In other cases, Product Roadmaps are cartoonish and made to satisfy eager B2B customers. They lack real meaning or vitality for an organization that desperately needs the strategic clarity that they foster.

A Product Roadmap is a visual representation of a company’s product strategy. It helps orient Engineering, Marketing, Sales, support, and the C-suite towards common product development goals. Its benefits include:

  • Inspiring the organization to see how they might get operational leverage by creating derivative products off of platforms
  • Setting expectations for when the organization will deliver products/services to market
  • Serving as an organizing principle for decisions around technology requirements, resource allocation, and product positioning
  • Moving the organization to think about conflicts in resources and potential bottlenecks.

A Product Roadmap spans two product cycles (about 24-36 months) with a monthly granularity at most. The vertical axis is the most important strategically. It represents the products, how they relate to each other, and how they might relate to the competition in ways that matter. Although cost is the most common value for the vertical axis, it can also plot speed or the key-feature parameter.

Articulating a common vision for success is hardly a new concept, although it is rarely the case that all stakeholders and contributors comprehend the vision fully. What is new is the emphasis on how product differentiation supports competitive advantage. When product innovation is more important than distribution strategy, or financial engineering, the Product Roadmap is your most important planning document.

Your company can generate a product plan from a variety of sources. Some, however, are based on a functionally-focused view of the problems you are trying to solve: Engineering sees it one way, Marketing another, and Sales yet another. Such views rarely incorporate sufficient inputs. They tend to be neither reliable nor comprehensive.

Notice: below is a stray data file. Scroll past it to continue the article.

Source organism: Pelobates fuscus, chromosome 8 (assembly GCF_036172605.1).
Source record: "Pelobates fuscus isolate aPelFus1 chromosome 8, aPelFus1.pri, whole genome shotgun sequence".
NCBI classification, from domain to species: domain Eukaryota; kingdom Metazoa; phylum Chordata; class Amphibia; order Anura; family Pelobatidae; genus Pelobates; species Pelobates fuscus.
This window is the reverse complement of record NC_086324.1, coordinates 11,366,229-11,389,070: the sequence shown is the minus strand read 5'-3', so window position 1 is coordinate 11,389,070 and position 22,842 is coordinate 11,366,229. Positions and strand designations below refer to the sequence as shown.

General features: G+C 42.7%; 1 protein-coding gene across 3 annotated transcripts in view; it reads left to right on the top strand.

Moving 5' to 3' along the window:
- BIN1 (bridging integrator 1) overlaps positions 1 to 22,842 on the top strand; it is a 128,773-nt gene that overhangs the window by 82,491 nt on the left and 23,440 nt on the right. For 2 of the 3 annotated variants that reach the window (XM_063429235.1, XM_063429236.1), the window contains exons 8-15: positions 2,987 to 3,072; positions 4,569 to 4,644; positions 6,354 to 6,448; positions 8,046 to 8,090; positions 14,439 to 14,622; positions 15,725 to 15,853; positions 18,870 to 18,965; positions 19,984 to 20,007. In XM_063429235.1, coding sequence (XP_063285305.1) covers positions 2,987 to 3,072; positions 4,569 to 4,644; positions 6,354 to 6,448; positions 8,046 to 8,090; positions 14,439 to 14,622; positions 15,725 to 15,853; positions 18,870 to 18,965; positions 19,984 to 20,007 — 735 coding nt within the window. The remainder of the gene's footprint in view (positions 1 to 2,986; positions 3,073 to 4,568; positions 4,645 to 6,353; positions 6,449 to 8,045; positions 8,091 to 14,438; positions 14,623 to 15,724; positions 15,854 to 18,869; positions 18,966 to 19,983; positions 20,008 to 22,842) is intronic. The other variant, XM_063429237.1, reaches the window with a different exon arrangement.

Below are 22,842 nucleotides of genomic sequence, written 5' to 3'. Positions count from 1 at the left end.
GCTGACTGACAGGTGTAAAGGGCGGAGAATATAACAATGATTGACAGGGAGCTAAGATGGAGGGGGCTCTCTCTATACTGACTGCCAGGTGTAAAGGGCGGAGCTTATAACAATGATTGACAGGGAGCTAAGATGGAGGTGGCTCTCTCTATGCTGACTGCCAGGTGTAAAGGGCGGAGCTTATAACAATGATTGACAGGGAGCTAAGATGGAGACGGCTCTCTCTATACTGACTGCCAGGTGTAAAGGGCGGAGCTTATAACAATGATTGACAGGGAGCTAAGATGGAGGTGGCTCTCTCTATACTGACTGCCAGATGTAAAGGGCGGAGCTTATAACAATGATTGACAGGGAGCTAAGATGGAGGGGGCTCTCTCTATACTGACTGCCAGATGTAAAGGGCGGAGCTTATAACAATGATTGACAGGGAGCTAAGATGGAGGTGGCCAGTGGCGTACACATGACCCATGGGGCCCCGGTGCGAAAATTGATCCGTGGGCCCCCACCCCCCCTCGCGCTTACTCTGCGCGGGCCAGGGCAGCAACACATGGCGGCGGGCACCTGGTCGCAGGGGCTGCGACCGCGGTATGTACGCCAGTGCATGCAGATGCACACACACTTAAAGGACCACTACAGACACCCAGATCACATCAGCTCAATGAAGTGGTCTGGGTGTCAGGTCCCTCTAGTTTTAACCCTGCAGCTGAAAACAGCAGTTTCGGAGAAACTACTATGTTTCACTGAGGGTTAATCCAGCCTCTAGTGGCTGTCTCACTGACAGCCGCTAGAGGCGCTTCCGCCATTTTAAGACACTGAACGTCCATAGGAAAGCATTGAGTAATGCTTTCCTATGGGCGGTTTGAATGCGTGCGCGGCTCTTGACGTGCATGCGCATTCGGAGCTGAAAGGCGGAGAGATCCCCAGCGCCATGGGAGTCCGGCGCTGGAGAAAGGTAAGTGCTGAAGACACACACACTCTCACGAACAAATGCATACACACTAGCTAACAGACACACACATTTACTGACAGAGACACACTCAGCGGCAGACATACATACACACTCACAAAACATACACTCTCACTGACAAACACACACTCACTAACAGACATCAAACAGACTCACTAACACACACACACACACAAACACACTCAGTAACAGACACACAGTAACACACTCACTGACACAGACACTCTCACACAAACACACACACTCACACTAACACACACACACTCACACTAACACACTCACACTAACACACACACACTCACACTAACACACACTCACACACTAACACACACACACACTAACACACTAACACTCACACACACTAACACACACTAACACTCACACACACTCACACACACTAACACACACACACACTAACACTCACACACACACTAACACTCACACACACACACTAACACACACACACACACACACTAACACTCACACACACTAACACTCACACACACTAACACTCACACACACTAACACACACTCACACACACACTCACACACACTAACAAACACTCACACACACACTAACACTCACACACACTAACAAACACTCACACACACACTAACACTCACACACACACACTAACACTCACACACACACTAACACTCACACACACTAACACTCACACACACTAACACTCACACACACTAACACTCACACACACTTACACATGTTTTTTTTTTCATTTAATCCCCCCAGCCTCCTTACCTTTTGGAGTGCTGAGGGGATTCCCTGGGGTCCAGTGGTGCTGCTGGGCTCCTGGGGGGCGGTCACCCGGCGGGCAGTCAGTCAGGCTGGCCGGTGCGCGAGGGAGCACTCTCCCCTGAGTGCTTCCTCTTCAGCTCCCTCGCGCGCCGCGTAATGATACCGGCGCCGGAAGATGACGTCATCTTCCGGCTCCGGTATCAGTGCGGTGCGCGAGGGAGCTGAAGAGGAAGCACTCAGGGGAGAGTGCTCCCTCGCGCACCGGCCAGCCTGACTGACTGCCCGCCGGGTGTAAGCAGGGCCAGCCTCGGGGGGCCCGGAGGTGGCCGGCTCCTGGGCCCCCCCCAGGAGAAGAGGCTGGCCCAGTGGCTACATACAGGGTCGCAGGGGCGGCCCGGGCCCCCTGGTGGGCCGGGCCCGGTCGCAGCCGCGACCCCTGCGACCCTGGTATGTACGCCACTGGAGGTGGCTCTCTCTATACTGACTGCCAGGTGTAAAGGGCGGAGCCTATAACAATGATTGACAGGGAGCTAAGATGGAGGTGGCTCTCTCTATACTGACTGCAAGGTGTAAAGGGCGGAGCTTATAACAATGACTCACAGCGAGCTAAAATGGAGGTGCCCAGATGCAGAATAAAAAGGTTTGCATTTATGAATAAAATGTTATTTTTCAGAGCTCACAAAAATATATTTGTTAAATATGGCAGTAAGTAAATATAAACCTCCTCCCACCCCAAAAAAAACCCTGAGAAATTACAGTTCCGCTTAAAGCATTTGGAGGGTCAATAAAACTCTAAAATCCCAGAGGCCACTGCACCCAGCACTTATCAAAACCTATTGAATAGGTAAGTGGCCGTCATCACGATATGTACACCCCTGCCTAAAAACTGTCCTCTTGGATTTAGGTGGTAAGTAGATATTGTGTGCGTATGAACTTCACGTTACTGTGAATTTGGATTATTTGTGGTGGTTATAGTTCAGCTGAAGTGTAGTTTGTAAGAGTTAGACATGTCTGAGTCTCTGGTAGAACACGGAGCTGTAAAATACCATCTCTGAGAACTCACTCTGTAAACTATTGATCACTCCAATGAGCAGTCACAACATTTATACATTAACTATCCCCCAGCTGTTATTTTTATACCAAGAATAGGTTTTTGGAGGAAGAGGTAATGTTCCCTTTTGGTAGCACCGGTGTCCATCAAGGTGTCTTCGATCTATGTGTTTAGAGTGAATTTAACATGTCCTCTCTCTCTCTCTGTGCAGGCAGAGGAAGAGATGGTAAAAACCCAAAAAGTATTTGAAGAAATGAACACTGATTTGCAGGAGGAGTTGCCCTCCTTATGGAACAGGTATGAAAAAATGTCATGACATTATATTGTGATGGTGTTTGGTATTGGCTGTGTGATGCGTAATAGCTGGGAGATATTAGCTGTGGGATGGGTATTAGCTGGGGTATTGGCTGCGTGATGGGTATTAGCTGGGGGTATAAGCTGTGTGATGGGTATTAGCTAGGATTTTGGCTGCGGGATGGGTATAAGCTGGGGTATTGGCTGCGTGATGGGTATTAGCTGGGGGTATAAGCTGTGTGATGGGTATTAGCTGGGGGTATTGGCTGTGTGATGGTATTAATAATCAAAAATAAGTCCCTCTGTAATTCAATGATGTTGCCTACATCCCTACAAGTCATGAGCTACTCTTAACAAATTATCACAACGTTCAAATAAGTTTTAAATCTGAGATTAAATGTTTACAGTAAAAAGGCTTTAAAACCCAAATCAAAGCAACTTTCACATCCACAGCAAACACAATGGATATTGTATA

A robust Product Roadmap is driven by Marketing, but created cross-functionally and reviewed and approved by the C-suite. You should not communicate it outside of the company unless it is sanitized and approved by management. Rather, use it to focus the organization on the sequence of products you will develop over time.

The Product Roadmap is a living document that serves as a repository for project ideas that are ready to enter the product development process. Review and update it on a quarterly basis at a minimum.

Which Business Problems Does the Tool Solve?

Often individuals and managers in organizations say that there is no strategy, or if it exists, they say that it is poorly communicated. An often-referenced Product Roadmap allows for better strategic alignment and, as a result, greater engagement. It also helps the executive management team and product marketing to manage the inputs that feed the new product development process.

While a Product Roadmap should never preclude competitive reactions or innovation from “cutting in front of the line,” it does provide an active plan for what should be next in line for development. The active use of a Product Roadmap enables innovation in two ways:

  • It communicates what is important to the organization.
  • It provides a strategic context for engineers, researchers, and other creative individuals to create concepts that support, complement, and extend the strategic intent of the roadmap.

Finally, Product Roadmaps can communicate the international launch strategy. They enable the organization to plan the timing for entry into different markets and anticipate regulatory approvals, language, localization, and standards.